The archive of exhibits below is from 2008 and 2009

James Hull was Curator from October 2008 - November 2009

Scroll down for Images and links to artists sites!

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346 Congress Street - Lobby Level, Fort Point - Boston, MA. 02210

 

 


Clint Jukkala

Boston Globe: Critic's Pick

Solo Exhibition: August 22 - November 7, 2009

Reception: Saturday, September 12, 4 - 6 PM

Artist talk and curator walk through of exhibit: Saturday August 29, 4 PM

Clint Jukkala, Vista (2009)

oil on canvas 70 x 75 inches

PDF of press release: Here / text only : Here

 

Clint Jukkala creates paintings through a systematic accumulation of structures inspired by the geometric landscape around him. The artist works with color intuitively, building up one area in response to another. This generates a  painterly style where  hand-rendered edges and lines wobble just enough to be active and dimensional. The clarity of chroma animates flatly painted shapes resulting in a transparent openness that differs from hard edged geometric abstractions. Expanding on the pixel-like characters and forms in his earlier work, Jukkala moves from the shallow space of the figure to emphasize the shifting objects and space around it. This complicates the formal logic of the paintings and engages the viewer by using color relationships to define ambiguous space.


Offset rectangles and sets of multicolored bands activate and define areas of the canvas. In Vista (2009) these active borders contain wider monochromatic bands of subtle stair step shading that lighten and appear to recede to a horizon. It is in these open, stage-like areas that the abstraction functions more representationally. The horizontal bands look like a green ocean under a cloudless, albeit purple, sky. The flatness of the surface and the paint application is undermined by the illusion of a real environment. When the border framing device is truncated, allowing the tonal bands to extend to the bottom edge of the canvas, the composition  seems to spill out into the space of the viewer. 


A change in Jukkala’s strategy is evident through the comparison of two types of very successful paintings.  Monument (2008) and Dazed (2009) firmly establish the artist’s trademark way of connecting geometric forms and “real things” through the use of lively, circuitous movement and vibrating color. The systematic use of only rectilinear shapes becomes a shorthand to reference the limitations of early computer graphics, weavings or embroidered decoration. In Monument (2008), color was used to dial up the intensity of the overall composition - as opposed to articulating a range of emotional energy, with some areas even a bit somber, as in Vista (2009) or Shift (2008). The increased scale of Vista (2009) allows the function of color to change from a descriptive to an expressive one with the aid of glowing light and atmosphere.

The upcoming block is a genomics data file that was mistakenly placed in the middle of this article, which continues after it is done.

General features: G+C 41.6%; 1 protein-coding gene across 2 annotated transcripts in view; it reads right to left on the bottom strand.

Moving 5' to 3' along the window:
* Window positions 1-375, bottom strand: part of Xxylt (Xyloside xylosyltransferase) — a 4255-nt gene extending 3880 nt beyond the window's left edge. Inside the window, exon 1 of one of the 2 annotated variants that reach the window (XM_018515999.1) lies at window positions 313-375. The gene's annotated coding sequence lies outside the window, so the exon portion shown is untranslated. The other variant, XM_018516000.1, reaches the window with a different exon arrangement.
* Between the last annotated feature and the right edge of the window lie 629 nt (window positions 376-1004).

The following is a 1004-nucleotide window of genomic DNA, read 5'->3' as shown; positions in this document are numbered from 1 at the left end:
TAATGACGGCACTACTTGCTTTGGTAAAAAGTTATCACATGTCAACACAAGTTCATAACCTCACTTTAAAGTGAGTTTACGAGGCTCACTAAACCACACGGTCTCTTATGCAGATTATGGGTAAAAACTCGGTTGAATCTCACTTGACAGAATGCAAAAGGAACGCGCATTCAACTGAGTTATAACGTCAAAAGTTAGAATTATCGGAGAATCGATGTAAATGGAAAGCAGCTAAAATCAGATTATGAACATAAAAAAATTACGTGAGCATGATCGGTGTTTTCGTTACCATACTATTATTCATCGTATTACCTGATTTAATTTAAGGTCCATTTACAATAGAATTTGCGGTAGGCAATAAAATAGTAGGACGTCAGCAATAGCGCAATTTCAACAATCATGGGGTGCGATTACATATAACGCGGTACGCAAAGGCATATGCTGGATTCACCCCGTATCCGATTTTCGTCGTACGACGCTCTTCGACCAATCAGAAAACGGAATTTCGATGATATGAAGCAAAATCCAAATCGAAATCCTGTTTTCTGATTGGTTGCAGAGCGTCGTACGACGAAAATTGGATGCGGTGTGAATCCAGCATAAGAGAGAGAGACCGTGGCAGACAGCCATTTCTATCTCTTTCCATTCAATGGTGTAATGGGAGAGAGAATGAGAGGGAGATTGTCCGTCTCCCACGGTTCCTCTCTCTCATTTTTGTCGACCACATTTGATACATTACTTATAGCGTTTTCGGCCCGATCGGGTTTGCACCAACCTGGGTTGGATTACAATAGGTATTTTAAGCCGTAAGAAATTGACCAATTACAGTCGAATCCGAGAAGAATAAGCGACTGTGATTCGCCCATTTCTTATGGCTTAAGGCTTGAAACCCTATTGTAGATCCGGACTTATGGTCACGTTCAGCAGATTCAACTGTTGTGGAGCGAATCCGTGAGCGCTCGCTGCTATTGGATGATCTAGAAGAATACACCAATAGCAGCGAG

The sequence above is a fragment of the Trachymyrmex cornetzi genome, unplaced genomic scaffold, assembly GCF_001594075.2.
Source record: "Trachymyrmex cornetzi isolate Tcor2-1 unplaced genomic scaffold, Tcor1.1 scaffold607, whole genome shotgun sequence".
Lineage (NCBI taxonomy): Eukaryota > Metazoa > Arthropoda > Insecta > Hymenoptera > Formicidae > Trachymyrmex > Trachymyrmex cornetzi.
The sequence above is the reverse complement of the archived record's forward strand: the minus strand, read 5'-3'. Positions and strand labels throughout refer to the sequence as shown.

Other canvases stake out the territory between the deeper space of the open compositions and the jaunty, intensely patterned early works. In Shift (2008) rectangular frames stack and overlap vertically or horizontally and act as filters or tanks that cause whatever lies within them to be tinted or to glow. The layering requires a shallow space behind each lens in order for it to stack on top of and tint the one behind it. The outlined perimeters physically define each form moving us around the surface without inviting us very far into the tightly organized spaces. The compositional separation from the edges of the canvas and a Philip Guston-like directness with thickly brushed, simplified outlines results in an object-like presence. The convincing curiosity Clint Jukkala creates with emphatic color, believable form and illusionistic space is what activates our imagination and delivers rich associations rarely found in geometric abstraction.


James Hull, Curator


Clint Jukkala received a B.F.A. in painting from the University of Washington in Seattle in 1995 and an M.F.A. in painting from Yale University in 1998. He is represented by Envoy Gallery in New York, and his work has been included in recent exhibitions at the DeCordova Museum and Sculpture Park in Lincoln, Massachusetts, and ZieherSmith Gallery in New York. He has also taught at the University of Connecticut and Quinnipiac University. Mr. Jukkala has taught at Yale since 2001. He is currently assistant professor of painting/printmaking at Yale and director of undergraduate studies in art.

 


 

Clint Jukkala, Shift (2008)

oil on canvas 21 x 18 inches

 

Clint Jukkala, Monument (2008)

oil on canvas 70 x 84 inches